Julius Schepps

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Julius Schepps (November 16, 1895 – May 25, 1971) was an American civic leader and businessman.[1]

A Statue of Julius Schepps, located at the Julius Schepps Park, Dallas, TX.

Coordinates: 32°46′55″N 96°47′20″W / 32.78194°N 96.78889°W / 32.78194; -96.78889

Early life[edit]

Schepps was born in St. Louis, Missouri to Russian immigrant parents Joe and Jennie (née Nathanson) Schepps. When his parents moved to Dallas, Texas in 1901 to start a bakery business, he worked in the bakery and sold newspapers. He attended Texas A&M University in 1914 on a baseball scholarship until it was discovered that he lacked a high school education.

Later years[edit]

Though Schepps was forced to leave the university, he became a lifetime supporter of it. He later moved to El Paso and worked there for two years. He married Phyllis Eickman in El Paso in 1915, with whom he later had three children.

Business life[edit]

Schepps acquired the family bakery in 1922 when his father Joe Schepps died (it was sold in 1928). After the bakery was sold, he started an insurance company that lasted 43 years. He established the Schepps Brewing Company in 1934 and sold it the next year. He served on the board of directors (once as chairman) for the Mercantile National Bank from 1922 until his death. He shared other business interests including bakeries and other insurance companies. His success as a businessman allowed him to become a generous contributor to a number of charities.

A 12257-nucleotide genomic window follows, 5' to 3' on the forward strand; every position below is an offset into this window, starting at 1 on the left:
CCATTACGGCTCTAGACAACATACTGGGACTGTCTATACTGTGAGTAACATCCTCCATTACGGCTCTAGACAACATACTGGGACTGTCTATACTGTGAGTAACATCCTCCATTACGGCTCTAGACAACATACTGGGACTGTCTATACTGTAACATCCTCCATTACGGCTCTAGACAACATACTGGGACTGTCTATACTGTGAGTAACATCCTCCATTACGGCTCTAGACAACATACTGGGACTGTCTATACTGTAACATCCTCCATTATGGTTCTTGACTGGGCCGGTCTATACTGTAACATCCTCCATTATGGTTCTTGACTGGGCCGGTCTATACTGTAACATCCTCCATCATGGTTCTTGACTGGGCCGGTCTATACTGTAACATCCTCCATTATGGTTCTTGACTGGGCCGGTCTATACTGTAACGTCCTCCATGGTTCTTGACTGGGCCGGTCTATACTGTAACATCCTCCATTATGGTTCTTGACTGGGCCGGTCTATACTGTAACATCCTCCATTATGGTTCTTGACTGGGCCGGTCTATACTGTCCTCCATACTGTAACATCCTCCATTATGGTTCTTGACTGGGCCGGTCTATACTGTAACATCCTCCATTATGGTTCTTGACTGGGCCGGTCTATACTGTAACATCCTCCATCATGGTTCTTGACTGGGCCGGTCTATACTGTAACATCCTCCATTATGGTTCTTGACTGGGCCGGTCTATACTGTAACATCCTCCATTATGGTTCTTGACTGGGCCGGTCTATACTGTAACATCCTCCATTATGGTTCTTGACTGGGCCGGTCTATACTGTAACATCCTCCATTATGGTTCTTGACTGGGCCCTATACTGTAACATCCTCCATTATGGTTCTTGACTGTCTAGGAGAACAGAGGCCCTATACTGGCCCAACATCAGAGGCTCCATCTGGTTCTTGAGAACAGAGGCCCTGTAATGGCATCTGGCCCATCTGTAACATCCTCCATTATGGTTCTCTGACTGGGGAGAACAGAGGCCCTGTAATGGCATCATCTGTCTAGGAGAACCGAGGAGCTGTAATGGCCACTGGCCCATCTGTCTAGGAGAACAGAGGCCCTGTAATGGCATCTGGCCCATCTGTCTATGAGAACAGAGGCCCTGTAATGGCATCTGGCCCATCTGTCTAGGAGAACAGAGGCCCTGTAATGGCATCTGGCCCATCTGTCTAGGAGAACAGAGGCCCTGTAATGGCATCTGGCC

Charity work[edit]

Schepps donated close to $120,000 to the relief of Jews in the United States during World War II and contributed to build a retirement home for the Jewish population in Dallas. Schepps was once a member of St. Peter's Roman Catholic Parochial School, co-chairman of the mission to build St. Paul Hospital in Dallas, and was also a member of other Protestant groups. He acted as director of the United Fund, the Dallas Chamber of Commerce, the Carruth Memorial Rehabilitation Center, WRR classical radio station (the oldest radio station in Texas, and second oldest in the United States),[2] and the Dallas Citizens Council. Schepps served on the committee for the West Dallas Housing Project in later years.

Schepps served on the grand jury that investigated a string of bombings in African-American communities in the 1950s in Dallas, and headed the first biracial committee in Dallas.


Schepps received the Linz Award in 1953 and was recognized as "Dallas's Most Outstanding Citizen" the following year. He was recognized as "Headliner of the Year" by the Press Club of Dallas in 1962. Three years later, he received a "Brotherhood Citation" by the National Conference of Christians and Jews and was given the Humanitarian Award by B'nai B'rith.

The stretch of Interstate 45 within the City of Dallas, and a small park in Deep Ellum are both named in his honor.